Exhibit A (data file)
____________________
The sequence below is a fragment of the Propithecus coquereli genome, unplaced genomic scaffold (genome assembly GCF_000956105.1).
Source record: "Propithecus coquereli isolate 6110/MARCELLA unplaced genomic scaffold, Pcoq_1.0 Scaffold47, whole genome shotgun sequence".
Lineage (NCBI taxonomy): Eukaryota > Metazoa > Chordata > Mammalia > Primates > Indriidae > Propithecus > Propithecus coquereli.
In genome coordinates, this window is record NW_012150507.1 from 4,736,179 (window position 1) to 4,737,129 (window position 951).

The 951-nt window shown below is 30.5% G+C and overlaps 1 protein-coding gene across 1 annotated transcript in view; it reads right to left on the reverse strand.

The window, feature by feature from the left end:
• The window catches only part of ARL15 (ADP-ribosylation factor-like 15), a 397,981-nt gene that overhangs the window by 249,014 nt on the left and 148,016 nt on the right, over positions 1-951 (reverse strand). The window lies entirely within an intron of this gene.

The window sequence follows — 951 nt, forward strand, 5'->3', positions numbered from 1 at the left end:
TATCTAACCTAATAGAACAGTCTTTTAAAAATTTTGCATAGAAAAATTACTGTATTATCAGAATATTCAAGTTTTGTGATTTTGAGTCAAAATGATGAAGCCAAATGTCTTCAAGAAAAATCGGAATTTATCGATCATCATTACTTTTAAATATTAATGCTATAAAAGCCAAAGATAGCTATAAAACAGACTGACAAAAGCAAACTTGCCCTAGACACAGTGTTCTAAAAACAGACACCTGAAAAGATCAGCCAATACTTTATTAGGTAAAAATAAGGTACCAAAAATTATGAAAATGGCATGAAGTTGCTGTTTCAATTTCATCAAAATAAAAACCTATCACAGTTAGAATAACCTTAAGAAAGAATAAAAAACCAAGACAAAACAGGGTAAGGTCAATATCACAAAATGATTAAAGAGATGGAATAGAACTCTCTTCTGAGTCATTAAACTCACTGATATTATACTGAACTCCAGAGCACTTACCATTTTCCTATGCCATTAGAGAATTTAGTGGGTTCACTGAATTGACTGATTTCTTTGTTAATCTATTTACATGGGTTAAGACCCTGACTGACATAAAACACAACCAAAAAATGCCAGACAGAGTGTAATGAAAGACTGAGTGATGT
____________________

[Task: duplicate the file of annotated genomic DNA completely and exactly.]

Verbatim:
The sequence below is a fragment of the Propithecus coquereli genome, unplaced genomic scaffold (genome assembly GCF_000956105.1).
Source record: "Propithecus coquereli isolate 6110/MARCELLA unplaced genomic scaffold, Pcoq_1.0 Scaffold47, whole genome shotgun sequence".
Lineage (NCBI taxonomy): Eukaryota > Metazoa > Chordata > Mammalia > Primates > Indriidae > Propithecus > Propithecus coquereli.
In genome coordinates, this window is record NW_012150507.1 from 4,736,179 (window position 1) to 4,737,129 (window position 951).

The 951-nt window shown below is 30.5% G+C and overlaps 1 protein-coding gene across 1 annotated transcript in view; it reads right to left on the reverse strand.

The window, feature by feature from the left end:
• The window catches only part of ARL15 (ADP-ribosylation factor-like 15), a 397,981-nt gene that overhangs the window by 249,014 nt on the left and 148,016 nt on the right, over positions 1-951 (reverse strand). The window lies entirely within an intron of this gene.

The window sequence follows — 951 nt, forward strand, 5'->3', positions numbered from 1 at the left end:
TATCTAACCTAATAGAACAGTCTTTTAAAAATTTTGCATAGAAAAATTACTGTATTATCAGAATATTCAAGTTTTGTGATTTTGAGTCAAAATGATGAAGCCAAATGTCTTCAAGAAAAATCGGAATTTATCGATCATCATTACTTTTAAATATTAATGCTATAAAAGCCAAAGATAGCTATAAAACAGACTGACAAAAGCAAACTTGCCCTAGACACAGTGTTCTAAAAACAGACACCTGAAAAGATCAGCCAATACTTTATTAGGTAAAAATAAGGTACCAAAAATTATGAAAATGGCATGAAGTTGCTGTTTCAATTTCATCAAAATAAAAACCTATCACAGTTAGAATAACCTTAAGAAAGAATAAAAAACCAAGACAAAACAGGGTAAGGTCAATATCACAAAATGATTAAAGAGATGGAATAGAACTCTCTTCTGAGTCATTAAACTCACTGATATTATACTGAACTCCAGAGCACTTACCATTTTCCTATGCCATTAGAGAATTTAGTGGGTTCACTGAATTGACTGATTTCTTTGTTAATCTATTTACATGGGTTAAGACCCTGACTGACATAAAACACAACCAAAAAATGCCAGACAGAGTGTAATGAAAGACTGAGTGATGT